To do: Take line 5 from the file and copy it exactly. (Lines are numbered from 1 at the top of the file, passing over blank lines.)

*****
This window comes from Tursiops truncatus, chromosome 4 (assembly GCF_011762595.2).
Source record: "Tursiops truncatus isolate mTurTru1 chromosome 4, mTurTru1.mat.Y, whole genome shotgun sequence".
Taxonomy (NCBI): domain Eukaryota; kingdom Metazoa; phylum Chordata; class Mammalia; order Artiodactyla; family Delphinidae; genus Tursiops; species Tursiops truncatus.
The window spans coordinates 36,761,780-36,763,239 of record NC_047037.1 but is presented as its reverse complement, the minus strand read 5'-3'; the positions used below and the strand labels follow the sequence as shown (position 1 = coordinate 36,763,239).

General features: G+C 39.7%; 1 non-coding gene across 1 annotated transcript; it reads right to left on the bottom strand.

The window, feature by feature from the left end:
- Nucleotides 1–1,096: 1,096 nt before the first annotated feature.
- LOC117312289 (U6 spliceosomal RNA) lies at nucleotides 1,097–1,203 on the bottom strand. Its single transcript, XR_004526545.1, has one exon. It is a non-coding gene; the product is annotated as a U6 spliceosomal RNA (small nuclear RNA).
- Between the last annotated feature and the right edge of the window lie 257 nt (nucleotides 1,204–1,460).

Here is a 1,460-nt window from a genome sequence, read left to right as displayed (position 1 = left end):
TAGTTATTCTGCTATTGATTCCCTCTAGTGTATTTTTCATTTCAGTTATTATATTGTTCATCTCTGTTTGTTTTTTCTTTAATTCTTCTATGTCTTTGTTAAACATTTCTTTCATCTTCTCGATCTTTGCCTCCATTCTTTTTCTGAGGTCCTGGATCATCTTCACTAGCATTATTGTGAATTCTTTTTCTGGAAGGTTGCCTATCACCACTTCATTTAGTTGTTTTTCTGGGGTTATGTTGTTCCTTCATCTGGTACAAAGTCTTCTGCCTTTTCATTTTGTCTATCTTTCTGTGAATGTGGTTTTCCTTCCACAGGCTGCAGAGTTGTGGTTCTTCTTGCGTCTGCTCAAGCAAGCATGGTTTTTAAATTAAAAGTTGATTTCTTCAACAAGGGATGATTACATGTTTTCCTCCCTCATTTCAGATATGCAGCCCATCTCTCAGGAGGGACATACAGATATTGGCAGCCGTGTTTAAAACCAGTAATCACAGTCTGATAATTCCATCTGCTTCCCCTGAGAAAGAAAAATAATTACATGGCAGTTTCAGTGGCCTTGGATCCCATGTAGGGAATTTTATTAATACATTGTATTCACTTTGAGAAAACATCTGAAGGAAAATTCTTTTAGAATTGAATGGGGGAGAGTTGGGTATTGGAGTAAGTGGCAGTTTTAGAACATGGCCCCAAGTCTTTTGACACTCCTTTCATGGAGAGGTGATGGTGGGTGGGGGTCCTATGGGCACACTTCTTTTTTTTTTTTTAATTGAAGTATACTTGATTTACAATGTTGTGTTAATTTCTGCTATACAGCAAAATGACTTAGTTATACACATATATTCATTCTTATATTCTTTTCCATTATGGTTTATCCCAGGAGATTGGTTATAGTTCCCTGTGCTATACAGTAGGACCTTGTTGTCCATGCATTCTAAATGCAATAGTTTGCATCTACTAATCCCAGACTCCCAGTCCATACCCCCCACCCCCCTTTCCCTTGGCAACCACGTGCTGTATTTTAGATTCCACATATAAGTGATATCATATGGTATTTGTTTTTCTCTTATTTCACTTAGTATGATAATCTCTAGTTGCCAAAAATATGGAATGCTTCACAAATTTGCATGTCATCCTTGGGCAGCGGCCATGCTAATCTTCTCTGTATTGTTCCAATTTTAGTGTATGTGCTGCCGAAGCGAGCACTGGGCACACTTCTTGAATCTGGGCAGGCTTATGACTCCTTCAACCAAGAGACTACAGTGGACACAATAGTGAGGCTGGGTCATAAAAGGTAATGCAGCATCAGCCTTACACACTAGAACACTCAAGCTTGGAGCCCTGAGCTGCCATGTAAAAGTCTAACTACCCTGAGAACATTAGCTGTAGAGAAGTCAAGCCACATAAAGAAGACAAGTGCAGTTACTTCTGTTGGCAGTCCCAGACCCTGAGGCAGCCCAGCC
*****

General features: G+C 39.7%; 1 non-coding gene across 1 annotated transcript; it reads right to left on the bottom strand.